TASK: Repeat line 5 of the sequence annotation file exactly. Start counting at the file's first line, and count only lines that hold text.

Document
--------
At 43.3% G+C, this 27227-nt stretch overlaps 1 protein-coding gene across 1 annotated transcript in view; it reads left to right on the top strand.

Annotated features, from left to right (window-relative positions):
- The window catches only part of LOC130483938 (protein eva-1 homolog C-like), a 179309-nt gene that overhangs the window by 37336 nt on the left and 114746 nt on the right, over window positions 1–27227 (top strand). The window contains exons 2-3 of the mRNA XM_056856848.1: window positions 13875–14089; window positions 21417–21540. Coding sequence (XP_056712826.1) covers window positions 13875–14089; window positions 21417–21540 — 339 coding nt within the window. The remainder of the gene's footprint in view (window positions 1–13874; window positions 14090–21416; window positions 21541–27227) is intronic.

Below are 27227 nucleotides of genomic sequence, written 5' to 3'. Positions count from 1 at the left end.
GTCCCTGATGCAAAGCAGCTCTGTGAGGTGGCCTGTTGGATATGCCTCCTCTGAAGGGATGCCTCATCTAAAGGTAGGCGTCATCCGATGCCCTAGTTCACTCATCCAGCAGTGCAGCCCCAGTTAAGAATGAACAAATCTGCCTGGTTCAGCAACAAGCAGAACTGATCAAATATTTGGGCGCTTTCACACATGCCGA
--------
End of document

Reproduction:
GTCCCTGATGCAAAGCAGCTCTGTGAGGTGGCCTGTTGGATATGCCTCCTCTGAAGGGATGCCTCATCTAAAGGTAGGCGTCATCCGATGCCCTAGTTCACTCATCCAGCAGTGCAGCCCCAGTTAAGAATGAACAAATCTGCCTGGTTCAGCAACAAGCAGAACTGATCAAATATTTGGGCGCTTTCACACATGCCGA